Archive for December, 2011

December 23, 2011

Feature Friday: Serenading, December 1897

Christmas customs vary from place to place. One custom practiced in Rabun County up through at least my father’s generation was serenading. No singing here. Instead, groups of young people would go around to their neighbors on Christmas Eve and play practical jokes.

In the 16 December 1897 issue (Vol. 2, No. 20) of The Tallulah Falls Spray, the Wolf Creek correspondent cautions his fellow readers.

Christmas is coming. You may look[?] out—the serenaders will be around till you can’t rest; the Christmas bells will ring. Look careful; they will be here before you know it.

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Quotation excerpted from my upcoming volume Rabun County, Georgia, Newspapers, 1894 – 1899, expected to be released in 2012.

December 16, 2011

Feature Friday: Christmas Novelties, 1897

One hundred and fourteen years ago today, Taylor & Sweet, merchants whose store was then located in Tallulah Falls, published the following advertisement in The Tallulah Falls Spray (16 December 1897 issue, Vol. 2, No. 20).

Notice.

We have bought a complete stock of Christmas novelties, comprising a nice line of Chinese and Japanese dolls, toys, Christmas cards, etc., which we will sell at a sacrifice. We have a few dozen taffeta and serge silk umbrellas for 50 cents each worth two dollars. Also a line of overcoats for $2.25 and $2.50 worth three times that amount. Buy before they are gone. Taylor & Sweet.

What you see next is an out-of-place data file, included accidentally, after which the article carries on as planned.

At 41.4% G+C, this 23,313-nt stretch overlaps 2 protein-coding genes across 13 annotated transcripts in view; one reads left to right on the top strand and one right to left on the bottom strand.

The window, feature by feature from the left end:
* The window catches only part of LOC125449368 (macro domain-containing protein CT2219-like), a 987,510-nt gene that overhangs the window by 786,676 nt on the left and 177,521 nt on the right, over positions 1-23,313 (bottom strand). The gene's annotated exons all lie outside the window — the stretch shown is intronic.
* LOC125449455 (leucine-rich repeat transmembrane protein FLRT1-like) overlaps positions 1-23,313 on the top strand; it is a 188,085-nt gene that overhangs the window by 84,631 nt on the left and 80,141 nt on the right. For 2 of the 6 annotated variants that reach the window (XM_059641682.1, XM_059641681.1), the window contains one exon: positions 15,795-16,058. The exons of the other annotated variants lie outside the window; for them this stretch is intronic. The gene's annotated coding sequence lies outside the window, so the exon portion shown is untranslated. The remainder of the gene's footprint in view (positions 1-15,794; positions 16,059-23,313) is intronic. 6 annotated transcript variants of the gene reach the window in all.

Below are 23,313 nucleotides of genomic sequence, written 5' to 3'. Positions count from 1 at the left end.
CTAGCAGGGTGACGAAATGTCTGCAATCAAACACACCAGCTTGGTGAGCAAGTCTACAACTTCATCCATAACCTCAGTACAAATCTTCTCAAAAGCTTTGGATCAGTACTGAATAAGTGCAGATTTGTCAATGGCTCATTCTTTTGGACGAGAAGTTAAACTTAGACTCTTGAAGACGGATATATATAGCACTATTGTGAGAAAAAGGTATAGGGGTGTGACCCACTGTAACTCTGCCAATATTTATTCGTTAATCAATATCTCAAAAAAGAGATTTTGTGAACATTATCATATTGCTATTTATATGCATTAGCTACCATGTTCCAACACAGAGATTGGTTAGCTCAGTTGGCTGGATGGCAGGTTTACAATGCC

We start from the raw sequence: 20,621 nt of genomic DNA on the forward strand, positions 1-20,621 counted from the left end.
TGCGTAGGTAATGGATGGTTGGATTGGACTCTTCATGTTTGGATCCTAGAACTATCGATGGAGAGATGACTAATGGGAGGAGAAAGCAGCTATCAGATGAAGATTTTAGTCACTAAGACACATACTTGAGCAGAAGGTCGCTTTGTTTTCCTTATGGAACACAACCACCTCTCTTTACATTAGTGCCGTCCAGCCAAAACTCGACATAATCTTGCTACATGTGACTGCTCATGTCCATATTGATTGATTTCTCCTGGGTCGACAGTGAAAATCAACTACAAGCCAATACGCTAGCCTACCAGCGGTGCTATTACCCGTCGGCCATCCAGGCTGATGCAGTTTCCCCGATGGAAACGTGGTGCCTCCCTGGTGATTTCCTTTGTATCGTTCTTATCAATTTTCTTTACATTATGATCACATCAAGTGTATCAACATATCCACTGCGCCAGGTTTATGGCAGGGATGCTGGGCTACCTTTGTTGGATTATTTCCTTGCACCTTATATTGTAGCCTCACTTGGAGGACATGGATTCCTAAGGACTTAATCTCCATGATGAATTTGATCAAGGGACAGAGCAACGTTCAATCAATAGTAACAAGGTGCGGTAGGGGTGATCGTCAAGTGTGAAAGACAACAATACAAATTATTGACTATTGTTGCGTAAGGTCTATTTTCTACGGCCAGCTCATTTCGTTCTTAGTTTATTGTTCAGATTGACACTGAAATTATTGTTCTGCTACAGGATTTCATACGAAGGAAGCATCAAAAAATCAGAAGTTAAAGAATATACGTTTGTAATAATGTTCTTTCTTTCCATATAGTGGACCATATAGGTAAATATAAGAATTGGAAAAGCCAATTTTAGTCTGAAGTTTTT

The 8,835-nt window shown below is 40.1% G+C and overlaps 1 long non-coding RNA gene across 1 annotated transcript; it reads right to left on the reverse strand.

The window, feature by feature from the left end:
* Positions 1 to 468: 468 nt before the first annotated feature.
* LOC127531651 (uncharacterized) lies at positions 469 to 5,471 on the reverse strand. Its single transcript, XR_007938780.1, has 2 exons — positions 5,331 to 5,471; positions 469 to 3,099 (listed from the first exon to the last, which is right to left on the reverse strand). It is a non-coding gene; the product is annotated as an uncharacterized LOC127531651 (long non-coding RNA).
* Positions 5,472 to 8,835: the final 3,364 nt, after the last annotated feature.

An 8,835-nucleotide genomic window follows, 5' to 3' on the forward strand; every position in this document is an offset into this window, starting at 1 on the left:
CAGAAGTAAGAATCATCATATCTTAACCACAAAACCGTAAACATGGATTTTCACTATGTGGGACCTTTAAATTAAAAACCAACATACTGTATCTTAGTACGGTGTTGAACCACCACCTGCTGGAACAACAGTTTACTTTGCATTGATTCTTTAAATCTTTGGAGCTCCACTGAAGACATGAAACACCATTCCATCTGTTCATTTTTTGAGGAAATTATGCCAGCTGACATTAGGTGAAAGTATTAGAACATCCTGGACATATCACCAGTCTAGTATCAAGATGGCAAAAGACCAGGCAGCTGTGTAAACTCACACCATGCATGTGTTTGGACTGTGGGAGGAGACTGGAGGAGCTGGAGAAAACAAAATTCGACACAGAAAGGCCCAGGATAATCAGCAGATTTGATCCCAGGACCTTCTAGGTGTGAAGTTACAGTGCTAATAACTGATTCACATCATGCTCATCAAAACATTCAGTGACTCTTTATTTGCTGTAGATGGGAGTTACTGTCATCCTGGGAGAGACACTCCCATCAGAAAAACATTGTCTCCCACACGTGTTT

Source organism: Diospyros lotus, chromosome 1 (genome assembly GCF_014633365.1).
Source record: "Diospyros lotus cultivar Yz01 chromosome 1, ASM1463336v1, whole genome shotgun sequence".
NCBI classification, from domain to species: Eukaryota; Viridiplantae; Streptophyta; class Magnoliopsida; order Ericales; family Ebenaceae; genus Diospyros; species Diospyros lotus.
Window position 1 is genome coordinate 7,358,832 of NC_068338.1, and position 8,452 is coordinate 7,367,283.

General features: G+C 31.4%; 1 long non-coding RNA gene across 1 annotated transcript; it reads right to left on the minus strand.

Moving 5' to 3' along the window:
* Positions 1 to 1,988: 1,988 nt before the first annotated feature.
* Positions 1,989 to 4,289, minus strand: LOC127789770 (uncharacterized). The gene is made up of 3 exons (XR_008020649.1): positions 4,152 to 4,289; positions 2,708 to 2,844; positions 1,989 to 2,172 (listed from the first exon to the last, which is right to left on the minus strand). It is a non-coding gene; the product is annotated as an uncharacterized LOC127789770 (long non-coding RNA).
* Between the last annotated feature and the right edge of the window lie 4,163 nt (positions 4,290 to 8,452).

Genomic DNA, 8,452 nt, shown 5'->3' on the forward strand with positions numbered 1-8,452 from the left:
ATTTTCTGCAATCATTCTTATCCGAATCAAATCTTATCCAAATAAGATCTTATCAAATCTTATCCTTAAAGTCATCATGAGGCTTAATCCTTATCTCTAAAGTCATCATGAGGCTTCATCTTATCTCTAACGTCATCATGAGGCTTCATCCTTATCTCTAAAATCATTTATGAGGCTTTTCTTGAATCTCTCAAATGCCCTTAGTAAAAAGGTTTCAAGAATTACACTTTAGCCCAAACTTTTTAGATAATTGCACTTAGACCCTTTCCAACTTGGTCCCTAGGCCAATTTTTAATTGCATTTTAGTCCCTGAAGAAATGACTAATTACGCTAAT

I wonder how many boys and girls found Taylor & Sweet goodies in their stocking that Christmas?

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Quotation excerpted from my upcoming volume Rabun County, Georgia, Newspapers, 1894 – 1899, expected to be released in 2012.

December 15, 2011

Legislative Alert: Georgia Archives Scheduled to Close to Public

In the upcoming January 2012 session of the Georgia General Assembly, legislators must cut 2% from the state budget. One of the cuts will be to the Georgia Department of Archives and History, which will be forced to close to the public. While the Archives has continued (and will continue) to service government officials and agencies, previous budgetary cuts reduced the hours open to the public from five to two days per week. Further cuts could not only reduce the Archives’ ability to carry out its mandate (to protect and preserve important government documents across many agencies), but will also completely obfuscate these documents from public review, a necessary check on government by its citizens.

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December 14, 2011

Wordless Wednesday: Felix Bruce Gleason, Crew Member on the Little Lulu

Felix Bruce Gleason, crew member on the Little Lulu. The date written below his name on the picture reads “19-Aug-22-1944.”

December 7, 2011

Wordless Wednesday: Walter Weaver, Crew Member on the Little Lulu

Walter Weaver, crew member on the Little Lulu.

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